Last but certainly not least, getting to meet roasters from all over the world was an amazing component of the RGR experience. To be sure, attending classes and obtaining information is an important way to learn, but information only really matters if it has context. Getting to roast, cup, and dine with fellow roasters for an entire weekend gave crucial context to the information we were learning. Speaking about the differences between American and Australian roasting styles with a roaster from Perth hammered home my class on roasting style exploration, for example. Roasting and blending for competition gave life to the class I took on water chemistry, and the numerous causal conversations I had about different people’s roasting setups helped me dig further into what I learned about heat transfer.
I gained much more than just roasting skills from these interactions, however; getting to know fellow roasters as people through sharing meals, stories, and laughs was the ultimate highlight of the Retreat. Coffee roasting can sometimes be an isolating profession; not a lot of people know what coffee roasting is, and even fewer know what it’s like to roast coffee day in and day out. The chance to be among a bunch of fellow coffee nerds who understand the daily grind of sourcing and roasting coffee was refreshing, and that fellowship is not something I will soon forget.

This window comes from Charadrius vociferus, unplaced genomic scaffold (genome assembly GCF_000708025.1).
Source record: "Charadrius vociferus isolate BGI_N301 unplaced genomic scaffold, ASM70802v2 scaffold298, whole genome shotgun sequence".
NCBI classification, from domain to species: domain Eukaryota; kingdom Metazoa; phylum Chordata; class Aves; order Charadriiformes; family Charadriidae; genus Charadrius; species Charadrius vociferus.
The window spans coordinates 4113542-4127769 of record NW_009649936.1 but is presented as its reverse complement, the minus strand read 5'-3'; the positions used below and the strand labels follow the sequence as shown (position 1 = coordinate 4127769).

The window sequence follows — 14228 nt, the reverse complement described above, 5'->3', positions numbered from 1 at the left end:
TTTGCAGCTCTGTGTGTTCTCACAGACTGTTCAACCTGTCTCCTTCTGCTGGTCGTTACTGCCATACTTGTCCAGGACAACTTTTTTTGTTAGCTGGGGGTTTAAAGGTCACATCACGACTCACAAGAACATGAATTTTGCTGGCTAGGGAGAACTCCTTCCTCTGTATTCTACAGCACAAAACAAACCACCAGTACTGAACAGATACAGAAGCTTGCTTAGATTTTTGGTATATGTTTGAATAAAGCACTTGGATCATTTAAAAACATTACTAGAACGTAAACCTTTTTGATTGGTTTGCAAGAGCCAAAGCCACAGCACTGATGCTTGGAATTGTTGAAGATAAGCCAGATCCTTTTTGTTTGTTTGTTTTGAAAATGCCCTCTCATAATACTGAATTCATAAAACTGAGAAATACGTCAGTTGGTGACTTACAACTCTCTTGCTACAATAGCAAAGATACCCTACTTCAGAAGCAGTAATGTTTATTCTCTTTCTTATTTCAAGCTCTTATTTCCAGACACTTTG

In conclusion, the Coffee Roasters Guild Retreat was an incredible experience filled with great learning, fellowship, and of course, delicious coffee. It will influence the way I roast coffee from here forward, and I look forward to both continuing the relationships I started there and eventually making it back someday. Stay tuned to this blog for more of all things coffee related. Until next time.
Article By : Bret Colman, Director of Coffee / Head Roaster, Cafe Altura Organic Coffee